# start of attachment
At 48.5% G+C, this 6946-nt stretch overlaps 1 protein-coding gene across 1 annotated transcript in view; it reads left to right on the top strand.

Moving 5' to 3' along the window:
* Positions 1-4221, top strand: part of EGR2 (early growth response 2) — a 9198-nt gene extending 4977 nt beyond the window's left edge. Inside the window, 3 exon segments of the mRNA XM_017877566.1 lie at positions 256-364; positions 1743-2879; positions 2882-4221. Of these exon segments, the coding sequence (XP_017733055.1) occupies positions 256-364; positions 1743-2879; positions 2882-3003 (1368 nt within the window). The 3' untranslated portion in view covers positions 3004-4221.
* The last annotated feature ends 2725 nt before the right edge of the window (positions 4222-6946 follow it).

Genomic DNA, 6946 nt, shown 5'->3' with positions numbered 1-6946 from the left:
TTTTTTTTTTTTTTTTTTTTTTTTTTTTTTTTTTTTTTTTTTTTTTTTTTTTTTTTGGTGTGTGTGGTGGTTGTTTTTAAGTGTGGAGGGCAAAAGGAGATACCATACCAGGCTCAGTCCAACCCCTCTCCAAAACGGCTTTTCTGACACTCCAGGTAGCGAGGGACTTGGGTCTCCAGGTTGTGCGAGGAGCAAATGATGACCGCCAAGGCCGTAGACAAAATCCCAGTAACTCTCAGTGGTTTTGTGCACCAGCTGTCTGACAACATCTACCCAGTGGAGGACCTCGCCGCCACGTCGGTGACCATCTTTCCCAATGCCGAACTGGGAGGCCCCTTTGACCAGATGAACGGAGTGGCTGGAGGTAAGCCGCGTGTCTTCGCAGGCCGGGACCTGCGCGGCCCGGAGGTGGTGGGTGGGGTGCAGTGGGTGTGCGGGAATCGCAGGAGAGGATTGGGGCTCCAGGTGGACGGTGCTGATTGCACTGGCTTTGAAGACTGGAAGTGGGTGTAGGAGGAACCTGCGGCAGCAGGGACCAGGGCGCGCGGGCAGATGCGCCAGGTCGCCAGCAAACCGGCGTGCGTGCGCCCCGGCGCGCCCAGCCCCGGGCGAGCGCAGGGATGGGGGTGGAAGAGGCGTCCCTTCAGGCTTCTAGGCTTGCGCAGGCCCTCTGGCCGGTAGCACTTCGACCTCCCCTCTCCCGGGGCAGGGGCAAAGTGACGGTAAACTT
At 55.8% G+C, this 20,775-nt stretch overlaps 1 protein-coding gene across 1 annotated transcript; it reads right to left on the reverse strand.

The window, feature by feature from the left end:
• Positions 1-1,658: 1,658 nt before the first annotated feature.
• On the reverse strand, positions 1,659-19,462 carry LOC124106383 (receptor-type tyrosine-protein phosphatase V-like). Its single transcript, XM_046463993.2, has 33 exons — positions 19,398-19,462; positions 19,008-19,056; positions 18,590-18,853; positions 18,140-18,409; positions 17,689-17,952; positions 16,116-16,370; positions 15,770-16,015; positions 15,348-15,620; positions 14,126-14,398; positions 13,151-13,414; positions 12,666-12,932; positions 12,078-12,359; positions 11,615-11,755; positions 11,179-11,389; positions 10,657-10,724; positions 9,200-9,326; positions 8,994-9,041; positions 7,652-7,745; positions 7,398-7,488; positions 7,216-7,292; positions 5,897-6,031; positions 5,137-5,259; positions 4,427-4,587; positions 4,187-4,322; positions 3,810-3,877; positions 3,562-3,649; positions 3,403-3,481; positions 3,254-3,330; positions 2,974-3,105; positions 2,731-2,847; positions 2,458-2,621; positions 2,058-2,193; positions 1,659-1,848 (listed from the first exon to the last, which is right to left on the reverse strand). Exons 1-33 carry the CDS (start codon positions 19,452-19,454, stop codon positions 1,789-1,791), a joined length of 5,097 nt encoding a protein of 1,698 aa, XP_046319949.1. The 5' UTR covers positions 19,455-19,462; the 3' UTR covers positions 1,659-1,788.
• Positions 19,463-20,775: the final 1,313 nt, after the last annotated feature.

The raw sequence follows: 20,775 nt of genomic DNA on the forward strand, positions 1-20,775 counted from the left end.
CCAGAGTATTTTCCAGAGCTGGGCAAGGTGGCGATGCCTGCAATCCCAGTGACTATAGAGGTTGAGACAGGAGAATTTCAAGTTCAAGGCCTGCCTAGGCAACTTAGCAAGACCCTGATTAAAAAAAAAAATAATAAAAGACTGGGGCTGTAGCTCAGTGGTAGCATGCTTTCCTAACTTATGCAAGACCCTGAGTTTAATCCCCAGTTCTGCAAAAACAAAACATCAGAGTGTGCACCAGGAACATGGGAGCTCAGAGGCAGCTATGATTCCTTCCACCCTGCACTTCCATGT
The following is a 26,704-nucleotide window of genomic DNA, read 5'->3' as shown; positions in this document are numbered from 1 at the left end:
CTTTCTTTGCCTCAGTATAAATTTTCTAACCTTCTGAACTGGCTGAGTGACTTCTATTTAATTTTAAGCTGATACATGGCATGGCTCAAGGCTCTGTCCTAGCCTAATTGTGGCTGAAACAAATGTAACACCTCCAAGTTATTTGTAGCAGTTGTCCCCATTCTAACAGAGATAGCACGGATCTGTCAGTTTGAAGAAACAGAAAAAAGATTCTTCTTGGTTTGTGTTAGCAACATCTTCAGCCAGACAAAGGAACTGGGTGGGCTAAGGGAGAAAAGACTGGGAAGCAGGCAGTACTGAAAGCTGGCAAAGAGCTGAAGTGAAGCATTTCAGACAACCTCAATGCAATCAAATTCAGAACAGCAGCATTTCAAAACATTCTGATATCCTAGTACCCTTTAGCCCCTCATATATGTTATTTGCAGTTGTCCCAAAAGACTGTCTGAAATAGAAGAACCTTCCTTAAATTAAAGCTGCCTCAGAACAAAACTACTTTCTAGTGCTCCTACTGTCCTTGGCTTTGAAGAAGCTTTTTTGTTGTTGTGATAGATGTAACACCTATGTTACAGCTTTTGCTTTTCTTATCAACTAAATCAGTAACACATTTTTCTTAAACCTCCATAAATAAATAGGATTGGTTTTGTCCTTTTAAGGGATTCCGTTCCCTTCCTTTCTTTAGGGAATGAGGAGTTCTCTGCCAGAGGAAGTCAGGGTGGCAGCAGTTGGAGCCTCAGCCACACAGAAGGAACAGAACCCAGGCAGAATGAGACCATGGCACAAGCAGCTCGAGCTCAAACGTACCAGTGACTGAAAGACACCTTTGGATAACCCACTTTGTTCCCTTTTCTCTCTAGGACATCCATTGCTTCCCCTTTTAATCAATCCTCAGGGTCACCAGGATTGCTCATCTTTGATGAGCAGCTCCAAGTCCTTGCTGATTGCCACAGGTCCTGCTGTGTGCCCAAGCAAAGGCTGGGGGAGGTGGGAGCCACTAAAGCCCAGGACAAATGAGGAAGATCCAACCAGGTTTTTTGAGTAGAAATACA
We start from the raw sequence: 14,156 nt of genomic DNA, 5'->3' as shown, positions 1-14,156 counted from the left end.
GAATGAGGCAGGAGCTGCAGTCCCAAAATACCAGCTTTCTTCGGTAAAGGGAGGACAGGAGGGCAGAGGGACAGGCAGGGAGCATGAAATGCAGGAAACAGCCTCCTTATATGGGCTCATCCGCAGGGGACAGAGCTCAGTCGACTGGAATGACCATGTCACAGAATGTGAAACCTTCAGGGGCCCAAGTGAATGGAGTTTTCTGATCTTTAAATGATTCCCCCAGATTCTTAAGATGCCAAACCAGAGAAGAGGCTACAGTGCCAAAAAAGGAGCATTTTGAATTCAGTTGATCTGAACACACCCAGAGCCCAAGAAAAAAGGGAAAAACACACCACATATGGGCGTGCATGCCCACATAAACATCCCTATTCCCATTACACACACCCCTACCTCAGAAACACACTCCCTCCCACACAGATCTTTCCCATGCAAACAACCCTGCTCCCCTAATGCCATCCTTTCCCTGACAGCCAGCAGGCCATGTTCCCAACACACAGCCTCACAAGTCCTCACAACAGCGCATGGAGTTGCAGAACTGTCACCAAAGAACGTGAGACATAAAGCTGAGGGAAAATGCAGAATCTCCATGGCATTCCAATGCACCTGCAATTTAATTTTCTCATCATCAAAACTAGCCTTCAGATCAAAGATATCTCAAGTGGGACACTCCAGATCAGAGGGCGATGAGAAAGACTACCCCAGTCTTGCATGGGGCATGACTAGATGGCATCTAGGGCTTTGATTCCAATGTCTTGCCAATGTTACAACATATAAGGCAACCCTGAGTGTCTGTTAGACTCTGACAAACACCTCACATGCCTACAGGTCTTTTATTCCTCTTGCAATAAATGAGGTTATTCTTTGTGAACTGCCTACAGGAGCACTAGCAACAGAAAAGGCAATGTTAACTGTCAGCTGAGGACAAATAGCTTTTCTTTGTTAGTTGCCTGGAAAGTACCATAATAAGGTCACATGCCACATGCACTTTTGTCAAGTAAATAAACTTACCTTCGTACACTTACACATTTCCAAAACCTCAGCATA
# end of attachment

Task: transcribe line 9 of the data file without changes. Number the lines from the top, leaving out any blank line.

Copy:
• Positions 1-1,658: 1,658 nt before the first annotated feature.